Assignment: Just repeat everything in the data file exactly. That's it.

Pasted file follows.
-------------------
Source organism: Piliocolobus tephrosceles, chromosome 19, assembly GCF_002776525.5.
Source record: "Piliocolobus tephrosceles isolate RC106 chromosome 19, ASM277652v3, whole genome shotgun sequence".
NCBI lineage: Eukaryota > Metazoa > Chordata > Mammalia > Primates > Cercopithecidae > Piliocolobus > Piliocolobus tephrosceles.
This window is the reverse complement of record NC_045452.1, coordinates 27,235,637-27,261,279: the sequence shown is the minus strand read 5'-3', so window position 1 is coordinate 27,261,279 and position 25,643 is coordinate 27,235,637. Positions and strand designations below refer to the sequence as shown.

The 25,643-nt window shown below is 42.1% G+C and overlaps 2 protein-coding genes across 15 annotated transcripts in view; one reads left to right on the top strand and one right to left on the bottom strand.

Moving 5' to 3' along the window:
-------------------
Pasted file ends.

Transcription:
Source organism: Piliocolobus tephrosceles, chromosome 19, assembly GCF_002776525.5.
Source record: "Piliocolobus tephrosceles isolate RC106 chromosome 19, ASM277652v3, whole genome shotgun sequence".
NCBI lineage: Eukaryota > Metazoa > Chordata > Mammalia > Primates > Cercopithecidae > Piliocolobus > Piliocolobus tephrosceles.
This window is the reverse complement of record NC_045452.1, coordinates 27,235,637-27,261,279: the sequence shown is the minus strand read 5'-3', so window position 1 is coordinate 27,261,279 and position 25,643 is coordinate 27,235,637. Positions and strand designations below refer to the sequence as shown.

The 25,643-nt window shown below is 42.1% G+C and overlaps 2 protein-coding genes across 15 annotated transcripts in view; one reads left to right on the top strand and one right to left on the bottom strand.

Moving 5' to 3' along the window: